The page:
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On the Act or Covenant of Religious Consecration.

It must be obvious from what was said in the last chapter, that no one can reasonably expect to make much advancement in religion, without a permanent and devout personal consecration. Unless the Christian is willing to make such a consecration, and unless he actually adds the execution of the thing to the desire or willingness to do it, by a formal and decisive act, we can see no encouragement, that he will reach those results of personal inward experience, which will be hereafter indicated. This is a duty so important, so much depends upon it, that it seems to be necessary to give to it a separate and more particular consideration.

(1.) — And the first remark, which we have to make on this subject, is, that the consecration of ourselves to God, which is so inseparable from the progress and perfection of the divine life, should be made DELIBERATELY. — A consecration, made in this manner, viz. with calmness and deliberation, is due to our own characters, as rational and reflecting beings. As God has made us perceptive and rational, he desires and expects us, especially in important transactions, to act in accordance with the principles he has given us. It is not reasonable to suppose, that God would be pleased with a consecration, made thoughtlessly and by blind impulse, rather than by deliberate reflection. Man has deliberately rebelled and gone astray, and it is due to himself and his Maker, it is due to truth and to holiness, that he should deliberately and reflectingly submit and return; that his repentance of sin should be accompanied with a clear perception of his sinfulness; that his determination to do God's will should be attended with some suitable apprehensions of what He requires; and that his fixed purpose of future obedience should be sustained by the united strength of all appropriate considerations.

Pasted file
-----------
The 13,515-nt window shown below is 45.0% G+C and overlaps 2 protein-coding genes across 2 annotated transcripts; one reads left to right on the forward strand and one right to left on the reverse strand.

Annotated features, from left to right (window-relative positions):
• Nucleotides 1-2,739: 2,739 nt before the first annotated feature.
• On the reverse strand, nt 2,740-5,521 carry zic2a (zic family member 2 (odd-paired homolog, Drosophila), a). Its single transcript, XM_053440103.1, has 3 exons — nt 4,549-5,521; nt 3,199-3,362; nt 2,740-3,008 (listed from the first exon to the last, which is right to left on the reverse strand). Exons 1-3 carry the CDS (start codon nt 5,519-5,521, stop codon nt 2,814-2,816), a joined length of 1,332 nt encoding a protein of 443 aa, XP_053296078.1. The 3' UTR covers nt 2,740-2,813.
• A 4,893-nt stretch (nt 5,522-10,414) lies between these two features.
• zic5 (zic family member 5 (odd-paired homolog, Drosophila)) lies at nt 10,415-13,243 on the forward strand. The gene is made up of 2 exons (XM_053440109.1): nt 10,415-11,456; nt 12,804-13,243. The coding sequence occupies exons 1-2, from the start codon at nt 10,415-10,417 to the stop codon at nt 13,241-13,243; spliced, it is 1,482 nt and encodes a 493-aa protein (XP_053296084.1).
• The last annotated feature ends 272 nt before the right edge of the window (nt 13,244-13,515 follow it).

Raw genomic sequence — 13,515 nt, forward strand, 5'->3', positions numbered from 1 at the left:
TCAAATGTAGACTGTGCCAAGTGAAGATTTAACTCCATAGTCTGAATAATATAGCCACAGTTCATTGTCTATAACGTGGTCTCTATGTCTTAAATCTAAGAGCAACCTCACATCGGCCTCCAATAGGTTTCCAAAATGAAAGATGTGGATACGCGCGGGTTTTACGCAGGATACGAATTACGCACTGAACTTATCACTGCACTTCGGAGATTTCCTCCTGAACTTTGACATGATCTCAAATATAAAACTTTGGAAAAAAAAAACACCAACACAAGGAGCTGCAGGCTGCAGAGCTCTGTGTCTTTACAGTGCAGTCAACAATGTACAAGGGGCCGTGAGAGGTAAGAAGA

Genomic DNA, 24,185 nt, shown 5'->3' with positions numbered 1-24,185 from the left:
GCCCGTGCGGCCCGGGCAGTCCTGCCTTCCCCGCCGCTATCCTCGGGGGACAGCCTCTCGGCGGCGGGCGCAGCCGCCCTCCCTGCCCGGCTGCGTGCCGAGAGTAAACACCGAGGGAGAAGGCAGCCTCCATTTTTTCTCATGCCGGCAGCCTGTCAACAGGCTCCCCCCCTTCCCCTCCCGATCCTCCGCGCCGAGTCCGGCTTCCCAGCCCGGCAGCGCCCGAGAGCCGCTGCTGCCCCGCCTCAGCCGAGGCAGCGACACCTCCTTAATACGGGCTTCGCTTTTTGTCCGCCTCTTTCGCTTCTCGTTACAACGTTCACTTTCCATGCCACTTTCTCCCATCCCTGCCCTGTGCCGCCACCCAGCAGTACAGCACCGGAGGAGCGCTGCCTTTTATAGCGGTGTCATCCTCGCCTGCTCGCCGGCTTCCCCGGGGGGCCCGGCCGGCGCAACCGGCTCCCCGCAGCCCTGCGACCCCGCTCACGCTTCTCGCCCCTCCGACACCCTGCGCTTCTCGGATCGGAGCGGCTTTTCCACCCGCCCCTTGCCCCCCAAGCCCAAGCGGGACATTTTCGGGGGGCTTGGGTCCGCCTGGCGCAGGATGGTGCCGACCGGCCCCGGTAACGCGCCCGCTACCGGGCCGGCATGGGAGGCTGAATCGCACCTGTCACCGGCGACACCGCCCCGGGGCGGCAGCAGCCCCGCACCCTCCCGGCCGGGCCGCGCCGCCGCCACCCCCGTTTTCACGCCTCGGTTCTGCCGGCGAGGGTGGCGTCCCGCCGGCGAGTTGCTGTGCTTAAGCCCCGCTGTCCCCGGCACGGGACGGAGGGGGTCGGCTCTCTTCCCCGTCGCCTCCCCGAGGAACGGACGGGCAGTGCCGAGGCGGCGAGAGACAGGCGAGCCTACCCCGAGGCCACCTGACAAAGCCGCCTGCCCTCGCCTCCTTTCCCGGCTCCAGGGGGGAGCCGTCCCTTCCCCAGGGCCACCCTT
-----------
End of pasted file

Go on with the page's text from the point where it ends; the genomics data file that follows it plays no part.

(2.) — We observe, in the second place, that the consecration must be made for ALL COMING TIME. It is true, that there may be specific consecrations of a modified character, restricted to particular objects and occasions, and limited also to definite periods. A person, for instance, may devote himself exclusively, for a limited time, to the one important object of erecting a place of public worship. And regarding him as giving to this one object all his powers of body and of mind, we may properly speak of him, in an imperfect or modified sense of the term, as CONSECRATED to this particular work. But it is quite obvious, that such instances of consecration are exceedingly different from the one under consideration; which is fundamental and universal in its character, and which would be inconsistent with itself, if it were applied to one object to the exclusion of others; which takes into view the very being and nature of the soul; which considers the principles of man's departure from God and also the principles involved in his restoration; which recognizes the full amount of God's immutable and infinite claims; and which, therefore, on the grounds of truth and rectitude, as well as of safety and of happiness, cannot be made for a less period than all time and eternity.